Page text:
Tuesday, 2 August 2011

Art defining man's nature and itself

Back for a new month and I have been so busy listening to audio courses over the internet, I have forgotten all about the blog.  Well I have decided to add another post today on a lovely lecture, which I have listened to for the 10th time.  This particular lecture is "lecture 5 art and the Post-War "Crisis of Meaning"".  The lecture is from the course called "Interpreting the 20th Century: The Struggle over Democracy".

Professor Pamela Radcliff
The course has been around for some time, but it’s still available off The Teaching company’s website.  It is taught by Professor Pamela Radcliff.  So then, why do I listen to this particular lecture so many times? even though there are 48 lectures in the course.  Do not get me wrong, I do listen to some of the other lectures, but this one grabs my attention for a number of reasons.  Basically I am interested how high art and culture affects and inspires society. The other reasons are that this lecture is highly informative on some of the major art movements after the turn of the war.  Within this lecture it discusses Dadaism, Surrealism and futurism art movements.

To be honest, art analysis can be difficult to understand, so the next reason why I replay this lecture is that some notes are not so easy to take in, but it’s worth the time because understanding art makes you understand the period or time the art was set.  This then lends to your cultural understanding of artist movements.

So then? What are these art movements and why were they formed?  You might have noticed that I mentioned these art movements sprung up after the Great War or World War I.  If there was high culture influencing nationalism, imperialism and man's reason to fight, then after a devastating war, there must be a counter culture.  These were some of the movements. 

The first being Dada or Dadaism.  Its main point was to state that everything means nothing, I mean everything is nonsense.  Do not try to even bother to understand or interpret dada because you will be sucked into meaningless confusion.  Dada was a criticism of the rationality that drove the great nations to war. It was an attack on colonisation and superiority over others.  Aimed at the masses, Dada hoped to push its message across that everything is meaningless.

Dadaist Art
Next we move on to another big art movement called Surrealism, which actually came out of a mix of Dadaism.  Surrealism relied heavily on producing art which seems to come out of someone’s dreams.  It looks so real, but then the art is odd, what the art defines cannot possibly exist and yet it is right before us in its representation.  No more do we have art representing the landscape, the trees or portraits, no much pictures representing religion.  We now have art representing the impossible, the imaginative the sublime.  Surrealism lent itself not only to art, but also the philosophical theories, to literature and films. If you want to look into surrealist art then Salvador Dali is a good start, but there are many others.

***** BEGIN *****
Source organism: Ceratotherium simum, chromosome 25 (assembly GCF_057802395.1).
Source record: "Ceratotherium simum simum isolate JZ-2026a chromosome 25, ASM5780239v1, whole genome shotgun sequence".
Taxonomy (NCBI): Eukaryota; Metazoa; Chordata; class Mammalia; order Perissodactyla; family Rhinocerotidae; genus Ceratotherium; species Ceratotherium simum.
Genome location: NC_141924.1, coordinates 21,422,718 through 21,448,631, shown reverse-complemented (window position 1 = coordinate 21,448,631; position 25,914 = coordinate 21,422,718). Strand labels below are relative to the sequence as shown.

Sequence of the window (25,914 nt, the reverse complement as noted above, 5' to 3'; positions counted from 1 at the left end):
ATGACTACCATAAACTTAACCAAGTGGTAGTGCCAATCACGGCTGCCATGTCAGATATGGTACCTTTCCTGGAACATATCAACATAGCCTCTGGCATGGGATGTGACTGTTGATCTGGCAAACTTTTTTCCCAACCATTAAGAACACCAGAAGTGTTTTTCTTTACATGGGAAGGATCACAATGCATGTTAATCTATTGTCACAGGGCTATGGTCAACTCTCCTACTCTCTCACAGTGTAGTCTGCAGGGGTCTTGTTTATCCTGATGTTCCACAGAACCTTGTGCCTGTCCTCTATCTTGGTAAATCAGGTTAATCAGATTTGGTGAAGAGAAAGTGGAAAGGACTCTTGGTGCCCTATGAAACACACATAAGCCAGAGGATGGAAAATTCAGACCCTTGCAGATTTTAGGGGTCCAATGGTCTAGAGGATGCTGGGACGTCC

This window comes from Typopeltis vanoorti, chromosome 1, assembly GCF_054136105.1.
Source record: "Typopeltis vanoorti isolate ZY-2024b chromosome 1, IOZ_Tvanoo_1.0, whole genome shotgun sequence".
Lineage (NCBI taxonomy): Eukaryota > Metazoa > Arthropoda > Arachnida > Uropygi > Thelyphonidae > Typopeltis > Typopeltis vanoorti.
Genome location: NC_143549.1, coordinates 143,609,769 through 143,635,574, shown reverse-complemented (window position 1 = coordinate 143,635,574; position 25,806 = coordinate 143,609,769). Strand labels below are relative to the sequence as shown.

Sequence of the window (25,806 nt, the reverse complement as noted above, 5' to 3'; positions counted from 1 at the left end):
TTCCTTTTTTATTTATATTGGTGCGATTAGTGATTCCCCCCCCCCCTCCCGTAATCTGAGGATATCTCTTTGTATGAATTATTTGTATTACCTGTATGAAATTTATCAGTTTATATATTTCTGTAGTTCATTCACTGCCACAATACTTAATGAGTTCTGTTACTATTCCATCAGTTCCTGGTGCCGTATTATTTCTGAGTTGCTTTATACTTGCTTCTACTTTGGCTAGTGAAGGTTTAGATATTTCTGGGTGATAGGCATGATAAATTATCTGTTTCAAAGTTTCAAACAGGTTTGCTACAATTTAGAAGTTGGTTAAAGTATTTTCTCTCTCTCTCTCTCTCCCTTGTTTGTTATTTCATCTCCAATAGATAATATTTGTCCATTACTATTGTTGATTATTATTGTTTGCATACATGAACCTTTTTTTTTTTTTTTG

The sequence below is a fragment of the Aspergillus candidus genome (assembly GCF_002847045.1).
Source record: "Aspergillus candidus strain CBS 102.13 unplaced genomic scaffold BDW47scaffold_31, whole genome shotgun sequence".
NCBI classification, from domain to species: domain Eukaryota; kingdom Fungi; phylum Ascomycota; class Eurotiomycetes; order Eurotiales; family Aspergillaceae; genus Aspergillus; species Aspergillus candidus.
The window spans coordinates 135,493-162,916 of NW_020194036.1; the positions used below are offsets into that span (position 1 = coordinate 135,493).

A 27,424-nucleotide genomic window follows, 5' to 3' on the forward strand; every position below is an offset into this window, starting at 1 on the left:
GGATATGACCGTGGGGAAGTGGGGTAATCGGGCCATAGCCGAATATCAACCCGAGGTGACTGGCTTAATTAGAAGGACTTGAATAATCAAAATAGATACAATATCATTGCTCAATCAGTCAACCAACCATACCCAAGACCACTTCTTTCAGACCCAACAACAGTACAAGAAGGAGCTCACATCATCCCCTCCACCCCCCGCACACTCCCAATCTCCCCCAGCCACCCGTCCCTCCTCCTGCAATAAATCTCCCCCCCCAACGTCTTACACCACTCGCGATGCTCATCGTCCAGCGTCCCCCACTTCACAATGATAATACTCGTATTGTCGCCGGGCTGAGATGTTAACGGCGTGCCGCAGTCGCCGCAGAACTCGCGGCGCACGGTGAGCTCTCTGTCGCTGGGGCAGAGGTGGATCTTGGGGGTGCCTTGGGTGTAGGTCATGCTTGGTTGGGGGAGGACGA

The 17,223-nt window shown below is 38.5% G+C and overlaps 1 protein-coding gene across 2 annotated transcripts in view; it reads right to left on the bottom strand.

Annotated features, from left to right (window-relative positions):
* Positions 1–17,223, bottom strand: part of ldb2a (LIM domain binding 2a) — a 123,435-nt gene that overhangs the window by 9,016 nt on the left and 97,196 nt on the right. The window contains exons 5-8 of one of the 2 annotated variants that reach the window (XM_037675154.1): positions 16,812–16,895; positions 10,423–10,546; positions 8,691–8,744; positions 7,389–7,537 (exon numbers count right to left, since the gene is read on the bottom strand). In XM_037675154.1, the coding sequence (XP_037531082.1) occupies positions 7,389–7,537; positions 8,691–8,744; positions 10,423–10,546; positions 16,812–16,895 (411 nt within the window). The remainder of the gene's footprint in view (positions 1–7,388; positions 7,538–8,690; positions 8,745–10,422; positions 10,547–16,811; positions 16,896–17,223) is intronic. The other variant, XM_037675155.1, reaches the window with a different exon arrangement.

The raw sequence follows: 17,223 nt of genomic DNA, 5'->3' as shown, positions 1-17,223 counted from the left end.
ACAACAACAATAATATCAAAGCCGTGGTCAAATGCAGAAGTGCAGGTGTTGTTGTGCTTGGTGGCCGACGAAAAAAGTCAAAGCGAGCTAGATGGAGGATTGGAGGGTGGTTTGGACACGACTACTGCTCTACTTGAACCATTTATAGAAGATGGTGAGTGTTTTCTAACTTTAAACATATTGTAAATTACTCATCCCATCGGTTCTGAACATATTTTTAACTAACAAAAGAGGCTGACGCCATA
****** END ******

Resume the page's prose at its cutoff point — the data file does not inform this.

Gala and the Tigers, Surrealist art
Next we move onto the last of the major art movements after the Great War and this would be the futurist movement or futurism.  The main point of this movement was the look towards the future.  Futurists are sick and tired of anything old. The old art is slow, distant and boring.  Now we get art that emphasis speed, technology and most of all the future.  Pamela gives a great example of how futurists see themselves, she gives an example of a person getting into a car and driving off, but futurists see themselves moulding with the car. The see the car as something completely different, they see movement as a potential for violence. 

Unique Forms of Continuity in Space
Every so often I tend to visit the Tate modern museum and up on the top floor you will see pop art and the famous “Unique Forms of Continuity in Space" by Umberto Boccioni.  Notice that even though the art is still, it defines speed and movement. You can just imaging the human moving at great speed.

One thing to notice about these movements is that they lend themselves to the Postmodern tradition.  It can be very hard to work out what the actual paintings, sculptures or designs mean.  The representation is all over the place and that’s the way these artists like it. This is one defining feature of Postmodernism, which is a critic of modernism. Or a critic of what came before it.

If you ever get hold of this course, you will enjoy this lecture.  Pamela's lecture style isn’t too exciting, but she makes up for it in sheer detail and information, which is why I come back again and again.

1 comment:

  1. My God Mat - you have surprised me buddy - you really know your stuff!!!!

    Do I have to call you sir now? HA!

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